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Arboretum Works for Trees in a Changing World

China has a special importance for those who love and study trees, since it is the home of so many species. For example, of the world’s 129 maple species, 99 hail from China. Of 50 kinds of fir, 21 are Chinese. The southwestern mountains are an especially valuable “biodiversity hotspot,” reported Vice President of Science and Conservation Nicole Cavender in a recent talk, because so many varied species have evolved there.
In addition to visiting 17 Chinese institutions throughout China in April and November, Arboretum executives attended the annual meetings of the Chinese Association of Botanic Gardens in Chongqing and the International Association of Botanical Gardens in Guangzhou, where Arboretum President and CEO Gerard Donnelly was elected to its board. The Arboretum also signed an agreement with the Hunan Forestry Botanical Garden in Changsha and is pursuing agreements with four other botanical gardens to work on tree conservation.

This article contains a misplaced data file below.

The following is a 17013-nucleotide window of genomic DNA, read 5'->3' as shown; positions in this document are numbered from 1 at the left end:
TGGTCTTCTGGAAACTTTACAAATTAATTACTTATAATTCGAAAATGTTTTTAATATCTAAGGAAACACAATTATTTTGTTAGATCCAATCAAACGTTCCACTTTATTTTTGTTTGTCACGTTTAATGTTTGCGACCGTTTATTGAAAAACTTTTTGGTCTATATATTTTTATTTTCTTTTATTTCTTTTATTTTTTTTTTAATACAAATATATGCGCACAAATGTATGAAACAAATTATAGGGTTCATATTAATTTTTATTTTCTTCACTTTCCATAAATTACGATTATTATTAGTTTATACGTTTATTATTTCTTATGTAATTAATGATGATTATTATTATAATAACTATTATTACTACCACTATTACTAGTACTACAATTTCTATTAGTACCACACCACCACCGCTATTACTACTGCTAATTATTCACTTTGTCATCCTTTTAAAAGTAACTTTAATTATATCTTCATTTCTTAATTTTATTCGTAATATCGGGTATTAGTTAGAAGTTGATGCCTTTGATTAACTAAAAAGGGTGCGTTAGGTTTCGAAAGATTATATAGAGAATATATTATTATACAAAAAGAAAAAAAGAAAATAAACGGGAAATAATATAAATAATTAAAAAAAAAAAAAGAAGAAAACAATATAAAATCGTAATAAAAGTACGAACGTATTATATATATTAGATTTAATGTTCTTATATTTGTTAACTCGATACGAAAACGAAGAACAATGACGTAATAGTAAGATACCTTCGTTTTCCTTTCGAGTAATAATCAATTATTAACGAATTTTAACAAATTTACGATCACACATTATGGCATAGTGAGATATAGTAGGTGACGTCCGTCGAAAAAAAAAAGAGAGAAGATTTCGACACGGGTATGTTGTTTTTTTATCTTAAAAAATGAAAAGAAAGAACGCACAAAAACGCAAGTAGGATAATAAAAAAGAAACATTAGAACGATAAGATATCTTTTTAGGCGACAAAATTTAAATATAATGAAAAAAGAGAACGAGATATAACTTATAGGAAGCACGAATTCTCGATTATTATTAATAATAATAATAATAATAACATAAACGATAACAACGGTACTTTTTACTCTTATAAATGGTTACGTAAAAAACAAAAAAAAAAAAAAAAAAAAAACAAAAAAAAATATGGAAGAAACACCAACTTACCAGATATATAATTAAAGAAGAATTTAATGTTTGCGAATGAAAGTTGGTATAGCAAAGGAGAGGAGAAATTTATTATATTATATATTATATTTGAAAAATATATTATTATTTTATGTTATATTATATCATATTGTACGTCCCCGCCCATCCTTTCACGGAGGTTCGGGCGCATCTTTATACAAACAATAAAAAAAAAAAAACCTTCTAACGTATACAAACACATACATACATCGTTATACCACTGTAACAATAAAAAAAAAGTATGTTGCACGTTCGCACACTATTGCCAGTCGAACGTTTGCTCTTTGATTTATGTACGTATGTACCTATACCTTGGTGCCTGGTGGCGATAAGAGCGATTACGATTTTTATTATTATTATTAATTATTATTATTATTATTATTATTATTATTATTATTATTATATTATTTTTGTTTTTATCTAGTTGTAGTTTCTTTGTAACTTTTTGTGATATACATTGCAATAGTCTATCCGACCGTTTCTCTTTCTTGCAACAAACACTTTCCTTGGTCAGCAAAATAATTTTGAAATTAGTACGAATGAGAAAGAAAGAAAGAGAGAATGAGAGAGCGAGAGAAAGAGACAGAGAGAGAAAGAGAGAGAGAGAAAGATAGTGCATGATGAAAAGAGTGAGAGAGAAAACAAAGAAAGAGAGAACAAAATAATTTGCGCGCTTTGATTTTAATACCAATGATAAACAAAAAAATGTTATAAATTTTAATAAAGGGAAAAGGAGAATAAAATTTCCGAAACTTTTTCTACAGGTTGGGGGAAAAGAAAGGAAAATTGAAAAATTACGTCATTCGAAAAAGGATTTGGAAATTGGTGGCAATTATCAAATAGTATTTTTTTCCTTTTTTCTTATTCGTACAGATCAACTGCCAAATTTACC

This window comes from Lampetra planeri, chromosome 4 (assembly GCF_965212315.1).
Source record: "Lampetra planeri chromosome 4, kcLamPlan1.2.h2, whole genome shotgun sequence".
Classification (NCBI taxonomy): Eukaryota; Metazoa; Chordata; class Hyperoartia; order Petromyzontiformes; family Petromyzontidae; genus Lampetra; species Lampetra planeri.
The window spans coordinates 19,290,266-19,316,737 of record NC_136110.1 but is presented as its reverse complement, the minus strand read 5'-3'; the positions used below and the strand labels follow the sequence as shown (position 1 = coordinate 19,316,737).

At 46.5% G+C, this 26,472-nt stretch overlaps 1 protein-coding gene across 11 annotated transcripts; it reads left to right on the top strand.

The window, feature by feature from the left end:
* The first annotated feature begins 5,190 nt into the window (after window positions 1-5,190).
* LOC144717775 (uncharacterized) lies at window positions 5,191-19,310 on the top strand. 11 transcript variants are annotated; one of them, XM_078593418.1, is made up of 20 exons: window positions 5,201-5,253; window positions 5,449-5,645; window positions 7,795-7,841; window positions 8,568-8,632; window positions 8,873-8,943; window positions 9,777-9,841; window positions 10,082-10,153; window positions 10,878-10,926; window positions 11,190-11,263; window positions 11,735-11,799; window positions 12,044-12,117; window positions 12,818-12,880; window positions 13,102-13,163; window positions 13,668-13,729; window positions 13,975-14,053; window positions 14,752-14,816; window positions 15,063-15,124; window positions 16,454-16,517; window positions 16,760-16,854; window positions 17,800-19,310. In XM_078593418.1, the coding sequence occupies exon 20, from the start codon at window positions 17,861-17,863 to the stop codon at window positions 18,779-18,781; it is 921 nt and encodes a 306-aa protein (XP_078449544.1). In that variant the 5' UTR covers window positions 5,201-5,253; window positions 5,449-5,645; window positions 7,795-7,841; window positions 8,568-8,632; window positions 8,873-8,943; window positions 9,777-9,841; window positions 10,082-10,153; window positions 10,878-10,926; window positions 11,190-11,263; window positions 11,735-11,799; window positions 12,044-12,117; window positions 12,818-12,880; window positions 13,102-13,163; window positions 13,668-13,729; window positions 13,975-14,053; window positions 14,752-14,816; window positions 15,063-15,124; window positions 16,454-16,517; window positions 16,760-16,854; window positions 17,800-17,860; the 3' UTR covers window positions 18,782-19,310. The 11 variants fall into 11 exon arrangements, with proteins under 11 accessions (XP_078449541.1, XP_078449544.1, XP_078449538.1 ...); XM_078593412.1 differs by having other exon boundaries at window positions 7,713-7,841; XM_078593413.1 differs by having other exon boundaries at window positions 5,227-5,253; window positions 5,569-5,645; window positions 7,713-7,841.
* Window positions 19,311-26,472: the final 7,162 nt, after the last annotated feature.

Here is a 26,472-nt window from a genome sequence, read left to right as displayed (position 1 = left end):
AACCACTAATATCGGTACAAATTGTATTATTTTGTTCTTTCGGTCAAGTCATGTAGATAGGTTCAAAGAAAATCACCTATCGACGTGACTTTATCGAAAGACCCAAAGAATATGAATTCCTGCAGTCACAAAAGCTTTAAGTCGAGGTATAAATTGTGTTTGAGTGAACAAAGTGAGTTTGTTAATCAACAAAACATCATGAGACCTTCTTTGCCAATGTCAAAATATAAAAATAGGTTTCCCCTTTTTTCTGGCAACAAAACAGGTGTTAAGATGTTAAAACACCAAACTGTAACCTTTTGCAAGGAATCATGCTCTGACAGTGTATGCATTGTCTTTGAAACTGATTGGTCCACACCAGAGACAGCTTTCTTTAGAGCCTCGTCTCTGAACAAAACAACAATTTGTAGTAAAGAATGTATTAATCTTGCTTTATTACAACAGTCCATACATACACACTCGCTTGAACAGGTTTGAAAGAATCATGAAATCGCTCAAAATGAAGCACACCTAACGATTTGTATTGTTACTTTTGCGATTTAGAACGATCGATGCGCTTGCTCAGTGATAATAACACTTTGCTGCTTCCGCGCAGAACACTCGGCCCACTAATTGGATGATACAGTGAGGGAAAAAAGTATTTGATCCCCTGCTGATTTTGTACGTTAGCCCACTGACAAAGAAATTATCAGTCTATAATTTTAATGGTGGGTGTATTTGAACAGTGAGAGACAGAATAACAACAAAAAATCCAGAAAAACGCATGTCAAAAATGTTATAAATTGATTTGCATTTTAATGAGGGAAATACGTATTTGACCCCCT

Efforts are aimed at forming partnerships with Chinese scientists, gardens, and government officials to build their own capacity to preserve tree species. They understand the importance of tree species conservation, Cavender says, and they welcome collaboration to accomplish the goal. The Arboretum, which has 700 taxa and 1570 accessions from China on its own grounds that, has expertise to offer and worldwide connections and influence that can help the Chinese develop their own programs.
“The Morton Arboretum is currently working towards building a stronger global tree conservation strategy,” says Cavender, “and we will continue to work with Chinese gardens and BGCI to help meet the goals for the Global Trees Campaign and the Global Strategy for Plant Conservation.”